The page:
By 2015, my closet was shrinking more that it was growing. Getting rid of clothes actually helped me hone my style more than any thread I could read. I was able to distill my unwieldy collection of clothes into curated wardrobe of items I loved. Things like a loden tweed sports coat, pebble grain dress boots, and of course, my Brigg umbrella.
The interesting thing was that all these pieces that I kept looked great when worn together. Turns out that I had figured out my personal style – I only had to get rid of the noise that was obscuring it. On the weekdays, I like to wear tailored clothing with sports coats to work. I spend my weekends in workwear and leather jackets. Sometimes I’ll even wear jeans with a sport coat!
Photo 4:
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Current style.

I still browse online stores and read menswear blogs. When I buy clothes now though, I try to only buy things that fill in gaps or upgrade something I already have. I’m much more excited to wear what I already have and develop beautiful patinas.
Styleforum is a great place for a person in any stage of their menswear journey to come and hang out. I’ve since ventured out of my favorite affiliate threads and have even posted some WAYWT pics. I’ve made some good friends through the board and even in real life. A big shout out to Gus for planning all the San Francisco meetups.
Currently, I’ve been taking a ton of inspiration from posters in the WAYWT threads. My current favorite posters include Mossrocks, FrankCowperwood, StanleyVanBuren, and Gerry Nelson. Not only do they all have great style, but also their posts aren’t an endless parade of new items they bought. Instead, I’ll see them all re-wear their favorite garments over and over as we all should.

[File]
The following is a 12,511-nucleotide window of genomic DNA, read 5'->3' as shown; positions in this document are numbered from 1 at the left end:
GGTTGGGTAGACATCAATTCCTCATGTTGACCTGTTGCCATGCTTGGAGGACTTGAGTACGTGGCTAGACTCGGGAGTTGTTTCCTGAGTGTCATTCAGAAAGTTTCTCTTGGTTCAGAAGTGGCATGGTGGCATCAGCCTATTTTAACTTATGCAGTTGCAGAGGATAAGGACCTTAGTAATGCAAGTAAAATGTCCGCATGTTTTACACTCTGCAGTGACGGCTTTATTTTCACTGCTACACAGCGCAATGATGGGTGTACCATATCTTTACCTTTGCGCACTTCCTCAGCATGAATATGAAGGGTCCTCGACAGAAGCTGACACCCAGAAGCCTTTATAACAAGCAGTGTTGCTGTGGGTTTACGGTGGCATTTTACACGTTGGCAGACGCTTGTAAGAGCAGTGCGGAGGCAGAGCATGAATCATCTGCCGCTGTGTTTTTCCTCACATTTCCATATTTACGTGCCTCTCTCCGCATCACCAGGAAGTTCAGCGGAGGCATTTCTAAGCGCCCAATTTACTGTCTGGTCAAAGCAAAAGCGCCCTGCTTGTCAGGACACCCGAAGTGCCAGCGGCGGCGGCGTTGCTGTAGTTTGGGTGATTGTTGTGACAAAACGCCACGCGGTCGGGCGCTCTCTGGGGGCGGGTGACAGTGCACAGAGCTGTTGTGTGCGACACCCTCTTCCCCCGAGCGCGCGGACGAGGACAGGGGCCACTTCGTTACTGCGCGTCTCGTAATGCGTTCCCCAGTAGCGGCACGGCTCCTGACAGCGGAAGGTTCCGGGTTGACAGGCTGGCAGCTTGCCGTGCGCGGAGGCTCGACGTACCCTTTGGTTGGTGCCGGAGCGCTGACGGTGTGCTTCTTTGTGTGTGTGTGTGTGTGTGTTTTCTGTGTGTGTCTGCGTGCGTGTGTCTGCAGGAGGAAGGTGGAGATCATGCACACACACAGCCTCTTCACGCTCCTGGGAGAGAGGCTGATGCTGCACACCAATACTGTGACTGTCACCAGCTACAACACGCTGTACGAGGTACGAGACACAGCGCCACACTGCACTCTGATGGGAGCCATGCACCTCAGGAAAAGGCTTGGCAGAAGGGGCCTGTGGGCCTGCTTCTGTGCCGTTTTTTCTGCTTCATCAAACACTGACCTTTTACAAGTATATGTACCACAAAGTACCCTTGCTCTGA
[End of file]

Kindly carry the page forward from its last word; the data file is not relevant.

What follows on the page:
It’s fun (and expensive) to buy new clothes. But for me, I’m trying to enjoy what I have now versus what I want to get next.

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14 thoughts on “Developing Personal Style with @eddiemczee

  1. I remember the first time I saw that stunning loden sportcoat with orange windowpane. One of the most coveted pieces I saw in the early days of my own inquiry into men’s clothing.

  2. Being in the phrase of slowly enhancing my style through decluttering and extremely deliberate purchases, this article really resonated with me. I also believe he hits the nail with the discovery process of one’s style with “Turns out that I had figured out my personal style – I only had to get rid of the noise that was obscuring it.”.

    Great read!

  3. Eddie’s taste in sportcosts and, more importantly, the panache with which he wears them is aspirational for me.

  4. What a great article. So often it seems that blogs get caught up in what’s new, different and available. Personal style needs to start with a solid foundation.

    • Totally. It might even feel boring to start with your foundation first – but you and your wallet will thank yourself later.

  5. Eddie has a style I can relate to. His combinations and fabric choices are inspirational. Loved going on the journey with you.